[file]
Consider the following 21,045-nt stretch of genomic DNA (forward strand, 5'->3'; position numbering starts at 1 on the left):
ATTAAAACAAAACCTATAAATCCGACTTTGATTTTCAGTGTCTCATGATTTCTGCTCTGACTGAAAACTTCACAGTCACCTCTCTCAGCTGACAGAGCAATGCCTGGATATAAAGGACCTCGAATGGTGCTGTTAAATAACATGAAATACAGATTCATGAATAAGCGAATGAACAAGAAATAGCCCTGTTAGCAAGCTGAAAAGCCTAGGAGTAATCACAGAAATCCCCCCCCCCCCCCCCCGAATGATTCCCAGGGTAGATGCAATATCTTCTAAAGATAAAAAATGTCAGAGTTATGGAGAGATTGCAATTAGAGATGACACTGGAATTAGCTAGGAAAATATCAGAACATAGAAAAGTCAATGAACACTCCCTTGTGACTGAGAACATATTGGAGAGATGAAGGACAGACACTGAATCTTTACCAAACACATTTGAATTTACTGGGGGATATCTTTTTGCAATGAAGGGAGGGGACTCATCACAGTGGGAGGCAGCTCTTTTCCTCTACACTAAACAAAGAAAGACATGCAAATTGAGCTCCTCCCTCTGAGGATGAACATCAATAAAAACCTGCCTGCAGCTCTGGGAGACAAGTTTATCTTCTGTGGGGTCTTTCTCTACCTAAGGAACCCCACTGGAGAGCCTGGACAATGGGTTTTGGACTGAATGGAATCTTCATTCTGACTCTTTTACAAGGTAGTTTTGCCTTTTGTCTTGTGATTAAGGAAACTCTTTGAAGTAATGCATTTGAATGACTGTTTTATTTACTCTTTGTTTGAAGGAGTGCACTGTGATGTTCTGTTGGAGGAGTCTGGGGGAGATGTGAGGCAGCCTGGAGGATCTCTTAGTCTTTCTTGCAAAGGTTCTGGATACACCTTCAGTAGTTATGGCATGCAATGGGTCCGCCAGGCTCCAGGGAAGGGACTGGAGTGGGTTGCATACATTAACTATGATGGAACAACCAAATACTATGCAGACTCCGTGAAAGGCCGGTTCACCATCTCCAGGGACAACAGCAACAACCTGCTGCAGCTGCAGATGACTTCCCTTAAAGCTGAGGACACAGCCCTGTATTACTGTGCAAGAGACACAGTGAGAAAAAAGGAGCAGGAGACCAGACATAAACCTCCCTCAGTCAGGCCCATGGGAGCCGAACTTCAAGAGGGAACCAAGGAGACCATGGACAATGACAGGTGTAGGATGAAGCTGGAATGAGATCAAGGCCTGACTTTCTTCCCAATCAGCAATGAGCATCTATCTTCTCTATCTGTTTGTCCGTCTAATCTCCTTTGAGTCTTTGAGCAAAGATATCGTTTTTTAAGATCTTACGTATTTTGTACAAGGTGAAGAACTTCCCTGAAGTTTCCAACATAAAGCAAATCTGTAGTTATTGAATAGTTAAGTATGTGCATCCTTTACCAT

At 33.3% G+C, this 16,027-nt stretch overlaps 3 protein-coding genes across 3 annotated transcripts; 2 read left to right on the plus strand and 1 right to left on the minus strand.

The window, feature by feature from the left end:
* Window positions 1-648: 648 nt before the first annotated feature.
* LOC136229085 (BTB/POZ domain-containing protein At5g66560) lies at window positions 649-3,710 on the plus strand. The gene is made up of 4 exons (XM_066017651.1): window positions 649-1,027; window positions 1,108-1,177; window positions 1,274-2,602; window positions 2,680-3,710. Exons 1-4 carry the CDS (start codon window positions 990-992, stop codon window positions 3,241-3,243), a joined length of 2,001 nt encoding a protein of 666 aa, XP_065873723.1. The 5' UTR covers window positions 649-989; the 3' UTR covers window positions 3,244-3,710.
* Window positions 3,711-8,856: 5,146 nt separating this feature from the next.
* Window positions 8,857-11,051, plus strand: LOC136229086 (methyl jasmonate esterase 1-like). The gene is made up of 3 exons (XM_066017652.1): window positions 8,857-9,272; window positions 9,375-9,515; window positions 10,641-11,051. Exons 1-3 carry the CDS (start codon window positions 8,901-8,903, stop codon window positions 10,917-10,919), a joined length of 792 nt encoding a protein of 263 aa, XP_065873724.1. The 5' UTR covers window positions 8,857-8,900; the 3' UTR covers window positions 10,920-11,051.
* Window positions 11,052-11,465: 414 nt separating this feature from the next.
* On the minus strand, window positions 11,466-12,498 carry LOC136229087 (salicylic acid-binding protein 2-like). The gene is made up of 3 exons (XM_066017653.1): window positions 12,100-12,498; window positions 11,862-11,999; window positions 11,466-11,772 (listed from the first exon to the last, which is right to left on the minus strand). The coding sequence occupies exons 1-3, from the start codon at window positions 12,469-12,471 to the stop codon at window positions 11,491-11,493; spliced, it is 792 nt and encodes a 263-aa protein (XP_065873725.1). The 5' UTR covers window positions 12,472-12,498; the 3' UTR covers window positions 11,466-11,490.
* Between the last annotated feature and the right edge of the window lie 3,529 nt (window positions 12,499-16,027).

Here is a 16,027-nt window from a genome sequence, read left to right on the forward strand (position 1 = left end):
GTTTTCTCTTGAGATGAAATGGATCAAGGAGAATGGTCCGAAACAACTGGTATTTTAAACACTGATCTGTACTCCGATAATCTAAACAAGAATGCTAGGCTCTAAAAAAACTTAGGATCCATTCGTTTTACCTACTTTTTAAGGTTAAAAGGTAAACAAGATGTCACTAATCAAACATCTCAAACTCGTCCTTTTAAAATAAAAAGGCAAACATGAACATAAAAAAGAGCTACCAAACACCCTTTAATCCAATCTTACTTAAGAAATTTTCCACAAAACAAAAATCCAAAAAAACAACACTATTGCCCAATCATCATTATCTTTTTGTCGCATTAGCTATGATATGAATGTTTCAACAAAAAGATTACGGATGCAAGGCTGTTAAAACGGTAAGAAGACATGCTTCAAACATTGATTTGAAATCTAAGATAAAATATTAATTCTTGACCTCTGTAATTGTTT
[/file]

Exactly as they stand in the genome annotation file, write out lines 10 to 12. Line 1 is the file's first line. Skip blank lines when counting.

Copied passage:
* On the minus strand, window positions 11,466-12,498 carry LOC136229087 (salicylic acid-binding protein 2-like). The gene is made up of 3 exons (XM_066017653.1): window positions 12,100-12,498; window positions 11,862-11,999; window positions 11,466-11,772 (listed from the first exon to the last, which is right to left on the minus strand). The coding sequence occupies exons 1-3, from the start codon at window positions 12,469-12,471 to the stop codon at window positions 11,491-11,493; spliced, it is 792 nt and encodes a 263-aa protein (XP_065873725.1). The 5' UTR covers window positions 12,472-12,498; the 3' UTR covers window positions 11,466-11,490.
* Between the last annotated feature and the right edge of the window lie 3,529 nt (window positions 12,499-16,027).

Here is a 16,027-nt window from a genome sequence, read left to right on the forward strand (position 1 = left end):